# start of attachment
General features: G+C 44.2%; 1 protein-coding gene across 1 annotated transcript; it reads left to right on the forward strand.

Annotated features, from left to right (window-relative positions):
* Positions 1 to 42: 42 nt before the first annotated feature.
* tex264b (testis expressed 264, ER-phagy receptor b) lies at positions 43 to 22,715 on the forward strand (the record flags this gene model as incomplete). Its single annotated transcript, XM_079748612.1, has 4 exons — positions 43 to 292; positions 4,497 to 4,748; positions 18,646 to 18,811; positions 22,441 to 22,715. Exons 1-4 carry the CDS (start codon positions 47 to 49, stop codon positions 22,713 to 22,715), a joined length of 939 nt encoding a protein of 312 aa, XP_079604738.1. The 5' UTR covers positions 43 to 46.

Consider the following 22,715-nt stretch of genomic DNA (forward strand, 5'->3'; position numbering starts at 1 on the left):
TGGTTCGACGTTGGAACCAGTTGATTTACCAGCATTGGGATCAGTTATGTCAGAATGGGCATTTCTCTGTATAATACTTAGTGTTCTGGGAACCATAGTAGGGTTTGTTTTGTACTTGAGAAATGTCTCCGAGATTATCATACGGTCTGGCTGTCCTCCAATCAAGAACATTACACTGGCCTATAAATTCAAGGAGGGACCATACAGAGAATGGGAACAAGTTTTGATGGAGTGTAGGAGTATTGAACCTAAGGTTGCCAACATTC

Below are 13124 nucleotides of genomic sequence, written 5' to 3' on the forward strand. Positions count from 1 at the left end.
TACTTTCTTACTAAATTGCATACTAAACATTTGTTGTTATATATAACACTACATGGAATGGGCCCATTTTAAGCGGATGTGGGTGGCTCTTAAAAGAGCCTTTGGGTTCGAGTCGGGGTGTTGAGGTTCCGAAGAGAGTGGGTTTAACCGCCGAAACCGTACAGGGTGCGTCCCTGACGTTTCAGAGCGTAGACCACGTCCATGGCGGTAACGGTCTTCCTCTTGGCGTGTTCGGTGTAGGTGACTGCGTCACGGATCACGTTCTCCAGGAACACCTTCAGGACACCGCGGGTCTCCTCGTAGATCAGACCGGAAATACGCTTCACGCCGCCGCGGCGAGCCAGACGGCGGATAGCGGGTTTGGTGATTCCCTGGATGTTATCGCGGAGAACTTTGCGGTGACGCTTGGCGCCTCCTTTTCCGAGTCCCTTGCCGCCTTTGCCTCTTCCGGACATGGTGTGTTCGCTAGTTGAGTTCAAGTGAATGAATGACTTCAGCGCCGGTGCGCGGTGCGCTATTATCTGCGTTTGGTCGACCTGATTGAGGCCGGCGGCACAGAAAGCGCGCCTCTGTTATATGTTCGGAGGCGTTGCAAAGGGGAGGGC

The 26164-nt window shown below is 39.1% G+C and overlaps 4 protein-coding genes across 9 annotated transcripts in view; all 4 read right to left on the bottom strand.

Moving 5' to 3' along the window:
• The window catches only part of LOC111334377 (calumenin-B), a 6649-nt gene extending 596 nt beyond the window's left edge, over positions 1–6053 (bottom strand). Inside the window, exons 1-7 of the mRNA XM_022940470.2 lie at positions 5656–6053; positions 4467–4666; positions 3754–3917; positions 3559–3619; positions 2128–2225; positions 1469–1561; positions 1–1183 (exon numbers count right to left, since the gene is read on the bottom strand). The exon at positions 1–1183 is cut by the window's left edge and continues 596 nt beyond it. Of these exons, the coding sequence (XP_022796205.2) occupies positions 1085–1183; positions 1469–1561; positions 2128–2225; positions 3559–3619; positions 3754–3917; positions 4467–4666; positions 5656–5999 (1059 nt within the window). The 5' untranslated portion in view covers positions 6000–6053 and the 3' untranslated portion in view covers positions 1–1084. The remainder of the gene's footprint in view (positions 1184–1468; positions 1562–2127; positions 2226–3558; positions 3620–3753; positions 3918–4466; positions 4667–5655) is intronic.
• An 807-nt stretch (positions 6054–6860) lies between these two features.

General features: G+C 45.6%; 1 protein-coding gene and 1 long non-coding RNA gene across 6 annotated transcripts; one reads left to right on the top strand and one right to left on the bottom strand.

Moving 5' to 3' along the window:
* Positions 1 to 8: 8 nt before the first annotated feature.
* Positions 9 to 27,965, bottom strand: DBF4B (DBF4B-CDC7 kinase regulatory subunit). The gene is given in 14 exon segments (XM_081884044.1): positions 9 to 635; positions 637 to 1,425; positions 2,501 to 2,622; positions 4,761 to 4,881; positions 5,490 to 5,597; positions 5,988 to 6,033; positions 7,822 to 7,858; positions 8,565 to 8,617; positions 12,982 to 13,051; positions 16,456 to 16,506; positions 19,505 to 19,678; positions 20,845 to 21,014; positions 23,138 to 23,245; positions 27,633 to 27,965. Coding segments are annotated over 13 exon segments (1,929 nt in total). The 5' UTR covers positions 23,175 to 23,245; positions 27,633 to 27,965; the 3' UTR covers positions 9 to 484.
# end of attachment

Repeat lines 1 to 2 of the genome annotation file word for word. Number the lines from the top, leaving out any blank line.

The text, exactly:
General features: G+C 44.2%; 1 protein-coding gene across 1 annotated transcript; it reads left to right on the forward strand.

Annotated features, from left to right (window-relative positions):